On a cold blustery Countryfile morning, I layered up my coats and pulled on my woolly hat to introduce a piece on the Yorkshire Wildlife Trust high above the town of Huddersfield, which lies two miles further down the valley. As we were engulfed in snow, we made our way down to the valley, where the renovations to the Trust’s newly acquired farm were nearing completion. A farm where wildlife and agriculture are living side-by-side.
This was a story I was more than keen to tell as on our farm in the Durham Dales, the importance of wildlife and agriculture has been an ethos instilled in me by my family since I was a boy. In Huddersfield, volunteers were braving the cold and out in force, busy creating a place for locals to get involved in nature’s calendar and to experience first hand all that the greenery of the outskirts of their town can offer them. The aim is to allow people to discover what the Wildlife Trust can do, not just for the wildlife in the area, but for the visitors themselves.
This is something my family and I found out ourselves a few years ago, after contacting the Durham Wildlife Trust for advice on protecting our ancient woodland. This type of habitat is very rare, covering only 2% of Britain’s land area. Since then, we’ve created a great relationship with the Trust and it’s helped enhance our own farming model, advising and assisting with pond habitats, wildflower meadows and bluebell regeneration.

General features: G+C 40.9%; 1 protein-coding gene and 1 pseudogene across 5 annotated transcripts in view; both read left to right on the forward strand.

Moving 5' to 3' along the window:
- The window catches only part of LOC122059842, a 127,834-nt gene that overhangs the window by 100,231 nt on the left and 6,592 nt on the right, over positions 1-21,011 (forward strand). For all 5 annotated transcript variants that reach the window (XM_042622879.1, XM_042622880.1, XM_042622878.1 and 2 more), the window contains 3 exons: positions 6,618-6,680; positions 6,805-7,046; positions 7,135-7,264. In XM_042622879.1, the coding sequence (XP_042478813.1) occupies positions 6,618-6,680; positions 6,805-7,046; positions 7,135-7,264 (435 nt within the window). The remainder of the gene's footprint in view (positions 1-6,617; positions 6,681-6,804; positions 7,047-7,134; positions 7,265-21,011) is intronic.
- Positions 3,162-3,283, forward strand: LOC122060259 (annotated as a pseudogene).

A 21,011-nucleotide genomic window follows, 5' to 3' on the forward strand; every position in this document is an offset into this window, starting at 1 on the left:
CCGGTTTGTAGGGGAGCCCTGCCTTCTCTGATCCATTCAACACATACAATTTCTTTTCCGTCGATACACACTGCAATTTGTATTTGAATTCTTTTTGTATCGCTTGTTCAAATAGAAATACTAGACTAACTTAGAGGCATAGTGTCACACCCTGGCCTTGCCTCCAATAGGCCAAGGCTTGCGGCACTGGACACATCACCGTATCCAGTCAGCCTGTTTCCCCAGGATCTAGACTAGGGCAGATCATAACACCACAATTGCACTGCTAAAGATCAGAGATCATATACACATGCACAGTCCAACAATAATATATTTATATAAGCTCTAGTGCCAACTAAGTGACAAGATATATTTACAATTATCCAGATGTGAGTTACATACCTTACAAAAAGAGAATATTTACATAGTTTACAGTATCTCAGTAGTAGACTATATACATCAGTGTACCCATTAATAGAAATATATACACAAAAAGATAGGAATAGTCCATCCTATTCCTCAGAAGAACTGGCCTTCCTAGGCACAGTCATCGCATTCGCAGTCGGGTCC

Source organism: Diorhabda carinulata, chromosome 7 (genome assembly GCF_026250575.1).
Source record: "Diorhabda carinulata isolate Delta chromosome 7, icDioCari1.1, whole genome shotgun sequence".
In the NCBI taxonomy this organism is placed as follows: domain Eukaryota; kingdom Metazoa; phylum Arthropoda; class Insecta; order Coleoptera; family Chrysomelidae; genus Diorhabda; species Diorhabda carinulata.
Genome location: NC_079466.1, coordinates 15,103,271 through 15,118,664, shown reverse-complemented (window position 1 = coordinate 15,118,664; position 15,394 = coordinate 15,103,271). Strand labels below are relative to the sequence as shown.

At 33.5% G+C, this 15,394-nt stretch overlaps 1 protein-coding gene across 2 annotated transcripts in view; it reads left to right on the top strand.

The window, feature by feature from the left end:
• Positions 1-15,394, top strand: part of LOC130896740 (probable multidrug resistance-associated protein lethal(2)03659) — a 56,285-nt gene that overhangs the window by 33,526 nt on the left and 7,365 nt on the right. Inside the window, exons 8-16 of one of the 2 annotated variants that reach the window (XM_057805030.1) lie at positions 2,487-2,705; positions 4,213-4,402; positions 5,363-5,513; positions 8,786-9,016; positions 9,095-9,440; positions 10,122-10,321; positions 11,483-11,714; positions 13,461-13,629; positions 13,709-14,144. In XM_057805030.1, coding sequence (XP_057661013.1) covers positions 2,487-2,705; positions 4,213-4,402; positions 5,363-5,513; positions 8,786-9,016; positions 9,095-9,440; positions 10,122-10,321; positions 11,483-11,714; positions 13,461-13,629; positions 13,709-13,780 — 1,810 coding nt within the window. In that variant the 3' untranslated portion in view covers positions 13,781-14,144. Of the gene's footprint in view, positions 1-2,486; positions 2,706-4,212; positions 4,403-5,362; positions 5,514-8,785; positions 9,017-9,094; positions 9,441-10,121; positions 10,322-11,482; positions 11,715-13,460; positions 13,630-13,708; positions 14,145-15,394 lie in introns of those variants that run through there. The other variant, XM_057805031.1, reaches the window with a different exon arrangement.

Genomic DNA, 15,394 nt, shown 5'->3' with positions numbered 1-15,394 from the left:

The latest project the volunteers have been involved in up on our place is to help lay a hedge that played an important part in my television career. This hedge had been planted fairly recently – back in 1999 – and filmed as part of my audition tape for my job as a Blue Peter presenter. Sounds a little dull, I know, but mixed with newborn lambs in the shed and a bit of unicycling, it did the job with the telly folk.
The way we work with our local trust is that we provide the materials, plants, bird boxes and so on, and they, with their volunteers, help us to create the proposed wildlife benefit to the farm. This is happening across 95,000 hectares of green spaces, nature reserves and farms all across the country, using community and the knowledge of local people as its strength. Today, 47 Wildlife Trusts exist with an army of 35,000 volunteers, helping to connect people with nature in their area.
And back in Huddersfield, a perfect example was seeing the reaction of local school children tasting the warm vegetable soup they had made in the farm kitchen from the vegetables they’d just pulled out
of the snow-covered ground.